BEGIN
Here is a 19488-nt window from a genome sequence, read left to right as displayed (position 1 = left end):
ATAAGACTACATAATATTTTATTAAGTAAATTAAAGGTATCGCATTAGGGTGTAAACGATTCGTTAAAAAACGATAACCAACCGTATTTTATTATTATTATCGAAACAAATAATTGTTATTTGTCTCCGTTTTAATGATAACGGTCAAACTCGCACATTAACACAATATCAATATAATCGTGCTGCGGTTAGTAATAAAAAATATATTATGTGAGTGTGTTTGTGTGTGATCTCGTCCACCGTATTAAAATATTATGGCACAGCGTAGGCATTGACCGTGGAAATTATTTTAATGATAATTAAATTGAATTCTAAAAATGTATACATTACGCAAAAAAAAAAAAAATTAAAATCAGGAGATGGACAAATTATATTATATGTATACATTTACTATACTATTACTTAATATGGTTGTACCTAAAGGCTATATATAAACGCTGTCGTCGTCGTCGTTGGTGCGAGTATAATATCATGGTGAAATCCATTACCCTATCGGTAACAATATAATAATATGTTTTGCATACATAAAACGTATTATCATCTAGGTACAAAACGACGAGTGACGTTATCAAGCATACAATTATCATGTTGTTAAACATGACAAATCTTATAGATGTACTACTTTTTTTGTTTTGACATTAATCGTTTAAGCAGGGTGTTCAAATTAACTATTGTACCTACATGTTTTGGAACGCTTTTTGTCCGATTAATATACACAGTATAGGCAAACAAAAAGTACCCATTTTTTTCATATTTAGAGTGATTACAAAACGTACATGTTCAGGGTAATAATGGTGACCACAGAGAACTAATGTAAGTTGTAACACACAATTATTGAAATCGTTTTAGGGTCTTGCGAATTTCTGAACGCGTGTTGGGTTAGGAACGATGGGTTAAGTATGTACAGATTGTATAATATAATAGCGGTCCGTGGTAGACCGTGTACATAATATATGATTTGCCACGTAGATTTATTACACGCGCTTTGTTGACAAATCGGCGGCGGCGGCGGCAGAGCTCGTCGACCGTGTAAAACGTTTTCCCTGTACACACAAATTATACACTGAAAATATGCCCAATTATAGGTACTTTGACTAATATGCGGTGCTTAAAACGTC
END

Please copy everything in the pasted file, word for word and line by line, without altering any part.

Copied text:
Here is a 19488-nt window from a genome sequence, read left to right as displayed (position 1 = left end):
ATAAGACTACATAATATTTTATTAAGTAAATTAAAGGTATCGCATTAGGGTGTAAACGATTCGTTAAAAAACGATAACCAACCGTATTTTATTATTATTATCGAAACAAATAATTGTTATTTGTCTCCGTTTTAATGATAACGGTCAAACTCGCACATTAACACAATATCAATATAATCGTGCTGCGGTTAGTAATAAAAAATATATTATGTGAGTGTGTTTGTGTGTGATCTCGTCCACCGTATTAAAATATTATGGCACAGCGTAGGCATTGACCGTGGAAATTATTTTAATGATAATTAAATTGAATTCTAAAAATGTATACATTACGCAAAAAAAAAAAAAATTAAAATCAGGAGATGGACAAATTATATTATATGTATACATTTACTATACTATTACTTAATATGGTTGTACCTAAAGGCTATATATAAACGCTGTCGTCGTCGTCGTTGGTGCGAGTATAATATCATGGTGAAATCCATTACCCTATCGGTAACAATATAATAATATGTTTTGCATACATAAAACGTATTATCATCTAGGTACAAAACGACGAGTGACGTTATCAAGCATACAATTATCATGTTGTTAAACATGACAAATCTTATAGATGTACTACTTTTTTTGTTTTGACATTAATCGTTTAAGCAGGGTGTTCAAATTAACTATTGTACCTACATGTTTTGGAACGCTTTTTGTCCGATTAATATACACAGTATAGGCAAACAAAAAGTACCCATTTTTTTCATATTTAGAGTGATTACAAAACGTACATGTTCAGGGTAATAATGGTGACCACAGAGAACTAATGTAAGTTGTAACACACAATTATTGAAATCGTTTTAGGGTCTTGCGAATTTCTGAACGCGTGTTGGGTTAGGAACGATGGGTTAAGTATGTACAGATTGTATAATATAATAGCGGTCCGTGGTAGACCGTGTACATAATATATGATTTGCCACGTAGATTTATTACACGCGCTTTGTTGACAAATCGGCGGCGGCGGCGGCAGAGCTCGTCGACCGTGTAAAACGTTTTCCCTGTACACACAAATTATACACTGAAAATATGCCCAATTATAGGTACTTTGACTAATATGCGGTGCTTAAAACGTC